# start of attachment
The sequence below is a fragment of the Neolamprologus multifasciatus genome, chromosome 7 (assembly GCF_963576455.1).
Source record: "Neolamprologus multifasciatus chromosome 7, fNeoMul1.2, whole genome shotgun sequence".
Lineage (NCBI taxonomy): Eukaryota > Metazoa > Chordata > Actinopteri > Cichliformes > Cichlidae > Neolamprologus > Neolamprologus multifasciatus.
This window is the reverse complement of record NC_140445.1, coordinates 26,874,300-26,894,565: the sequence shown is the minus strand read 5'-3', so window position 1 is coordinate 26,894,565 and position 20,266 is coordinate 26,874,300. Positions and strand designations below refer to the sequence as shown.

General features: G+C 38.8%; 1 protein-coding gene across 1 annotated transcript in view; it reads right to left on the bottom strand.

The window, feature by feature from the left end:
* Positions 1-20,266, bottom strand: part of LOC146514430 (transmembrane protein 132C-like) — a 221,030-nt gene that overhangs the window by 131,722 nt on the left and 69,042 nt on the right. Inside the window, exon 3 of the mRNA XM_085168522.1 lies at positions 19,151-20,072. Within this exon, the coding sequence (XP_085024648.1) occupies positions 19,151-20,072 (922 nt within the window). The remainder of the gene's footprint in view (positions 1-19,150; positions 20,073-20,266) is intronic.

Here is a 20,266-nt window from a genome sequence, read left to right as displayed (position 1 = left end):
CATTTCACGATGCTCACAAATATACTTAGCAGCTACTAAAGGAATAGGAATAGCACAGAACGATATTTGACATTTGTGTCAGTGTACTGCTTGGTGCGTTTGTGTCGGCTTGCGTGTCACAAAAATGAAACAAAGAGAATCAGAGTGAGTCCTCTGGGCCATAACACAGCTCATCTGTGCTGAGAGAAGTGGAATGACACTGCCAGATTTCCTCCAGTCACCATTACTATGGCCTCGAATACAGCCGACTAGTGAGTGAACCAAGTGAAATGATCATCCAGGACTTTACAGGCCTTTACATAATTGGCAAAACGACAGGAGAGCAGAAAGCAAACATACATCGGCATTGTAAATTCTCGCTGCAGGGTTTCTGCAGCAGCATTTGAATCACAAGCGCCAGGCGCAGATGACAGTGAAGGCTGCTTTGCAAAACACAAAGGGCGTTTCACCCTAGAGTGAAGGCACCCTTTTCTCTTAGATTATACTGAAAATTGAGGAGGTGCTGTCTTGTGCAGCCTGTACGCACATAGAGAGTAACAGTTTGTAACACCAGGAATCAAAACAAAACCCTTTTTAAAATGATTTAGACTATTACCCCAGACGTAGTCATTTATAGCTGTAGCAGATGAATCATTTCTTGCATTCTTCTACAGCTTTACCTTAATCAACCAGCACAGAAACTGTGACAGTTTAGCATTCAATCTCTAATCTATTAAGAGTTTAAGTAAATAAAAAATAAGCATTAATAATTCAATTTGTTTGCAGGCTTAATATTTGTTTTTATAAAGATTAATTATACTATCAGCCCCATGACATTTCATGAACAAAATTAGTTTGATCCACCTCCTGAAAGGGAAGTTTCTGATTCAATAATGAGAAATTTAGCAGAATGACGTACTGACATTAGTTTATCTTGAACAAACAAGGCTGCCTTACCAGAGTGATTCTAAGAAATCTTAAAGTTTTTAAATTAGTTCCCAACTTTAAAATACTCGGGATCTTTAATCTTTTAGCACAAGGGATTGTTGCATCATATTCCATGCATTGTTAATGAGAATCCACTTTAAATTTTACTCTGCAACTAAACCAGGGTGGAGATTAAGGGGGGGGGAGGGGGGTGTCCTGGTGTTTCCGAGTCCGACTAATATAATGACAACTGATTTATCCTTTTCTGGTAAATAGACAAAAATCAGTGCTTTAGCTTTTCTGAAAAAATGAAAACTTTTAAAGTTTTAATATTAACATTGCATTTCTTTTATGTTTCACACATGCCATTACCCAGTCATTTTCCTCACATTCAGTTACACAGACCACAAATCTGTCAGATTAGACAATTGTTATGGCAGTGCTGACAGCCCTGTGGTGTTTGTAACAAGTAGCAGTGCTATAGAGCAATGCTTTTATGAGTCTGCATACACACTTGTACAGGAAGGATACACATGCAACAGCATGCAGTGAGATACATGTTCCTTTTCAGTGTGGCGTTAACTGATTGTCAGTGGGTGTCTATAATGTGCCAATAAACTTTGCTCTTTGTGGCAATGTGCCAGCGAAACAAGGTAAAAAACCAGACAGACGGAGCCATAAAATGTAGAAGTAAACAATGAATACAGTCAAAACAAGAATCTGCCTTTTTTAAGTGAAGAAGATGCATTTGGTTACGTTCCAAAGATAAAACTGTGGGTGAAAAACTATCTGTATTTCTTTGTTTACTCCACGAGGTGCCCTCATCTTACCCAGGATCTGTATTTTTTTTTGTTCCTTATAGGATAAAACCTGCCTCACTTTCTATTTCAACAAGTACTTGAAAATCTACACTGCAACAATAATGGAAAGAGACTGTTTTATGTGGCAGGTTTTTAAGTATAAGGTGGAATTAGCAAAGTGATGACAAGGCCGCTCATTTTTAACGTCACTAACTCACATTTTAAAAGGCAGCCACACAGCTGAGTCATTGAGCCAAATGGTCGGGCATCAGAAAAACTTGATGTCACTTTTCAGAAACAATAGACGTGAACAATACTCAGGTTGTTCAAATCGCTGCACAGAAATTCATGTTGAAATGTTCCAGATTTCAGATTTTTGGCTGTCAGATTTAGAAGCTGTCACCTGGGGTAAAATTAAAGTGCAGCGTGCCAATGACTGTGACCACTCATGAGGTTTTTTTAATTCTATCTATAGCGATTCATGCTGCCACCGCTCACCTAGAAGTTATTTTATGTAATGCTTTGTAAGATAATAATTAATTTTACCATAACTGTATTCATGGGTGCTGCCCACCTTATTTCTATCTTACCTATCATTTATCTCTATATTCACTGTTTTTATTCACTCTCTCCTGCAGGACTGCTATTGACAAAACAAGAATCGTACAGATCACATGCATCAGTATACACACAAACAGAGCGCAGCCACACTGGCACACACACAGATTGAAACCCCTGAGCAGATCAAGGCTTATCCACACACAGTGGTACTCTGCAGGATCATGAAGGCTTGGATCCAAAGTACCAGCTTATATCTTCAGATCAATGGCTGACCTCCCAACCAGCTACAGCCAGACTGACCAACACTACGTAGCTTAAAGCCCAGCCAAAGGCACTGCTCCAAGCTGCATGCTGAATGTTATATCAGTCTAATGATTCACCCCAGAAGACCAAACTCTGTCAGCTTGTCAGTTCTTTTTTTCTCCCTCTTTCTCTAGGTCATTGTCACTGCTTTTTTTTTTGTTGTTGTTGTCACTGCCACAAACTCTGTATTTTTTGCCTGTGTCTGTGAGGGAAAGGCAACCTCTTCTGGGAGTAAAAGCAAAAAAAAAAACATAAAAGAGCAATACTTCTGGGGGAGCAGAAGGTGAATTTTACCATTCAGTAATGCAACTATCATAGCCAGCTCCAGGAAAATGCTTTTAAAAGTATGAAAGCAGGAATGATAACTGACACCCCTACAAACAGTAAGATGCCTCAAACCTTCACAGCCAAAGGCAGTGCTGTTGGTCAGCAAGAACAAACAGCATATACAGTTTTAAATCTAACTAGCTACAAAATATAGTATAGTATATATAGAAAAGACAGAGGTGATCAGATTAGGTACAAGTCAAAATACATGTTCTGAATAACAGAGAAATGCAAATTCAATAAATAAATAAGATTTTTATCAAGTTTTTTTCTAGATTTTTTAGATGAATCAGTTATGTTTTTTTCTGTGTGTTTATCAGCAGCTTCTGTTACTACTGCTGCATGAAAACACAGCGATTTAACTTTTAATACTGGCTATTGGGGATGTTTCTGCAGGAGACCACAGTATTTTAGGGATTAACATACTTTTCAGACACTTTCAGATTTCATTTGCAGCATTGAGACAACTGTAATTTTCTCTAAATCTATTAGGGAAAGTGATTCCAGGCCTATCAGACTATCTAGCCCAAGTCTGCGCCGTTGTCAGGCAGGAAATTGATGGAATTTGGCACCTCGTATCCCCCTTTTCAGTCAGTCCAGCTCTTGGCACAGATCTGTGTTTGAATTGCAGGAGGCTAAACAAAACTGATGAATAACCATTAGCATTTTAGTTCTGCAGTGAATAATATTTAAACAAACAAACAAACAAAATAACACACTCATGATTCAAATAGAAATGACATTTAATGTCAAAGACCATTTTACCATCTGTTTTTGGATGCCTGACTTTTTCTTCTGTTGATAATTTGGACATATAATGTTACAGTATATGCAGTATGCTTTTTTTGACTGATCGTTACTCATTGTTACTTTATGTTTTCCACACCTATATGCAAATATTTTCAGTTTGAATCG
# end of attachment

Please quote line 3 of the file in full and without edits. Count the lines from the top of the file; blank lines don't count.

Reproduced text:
Lineage (NCBI taxonomy): Eukaryota > Metazoa > Chordata > Actinopteri > Cichliformes > Cichlidae > Neolamprologus > Neolamprologus multifasciatus.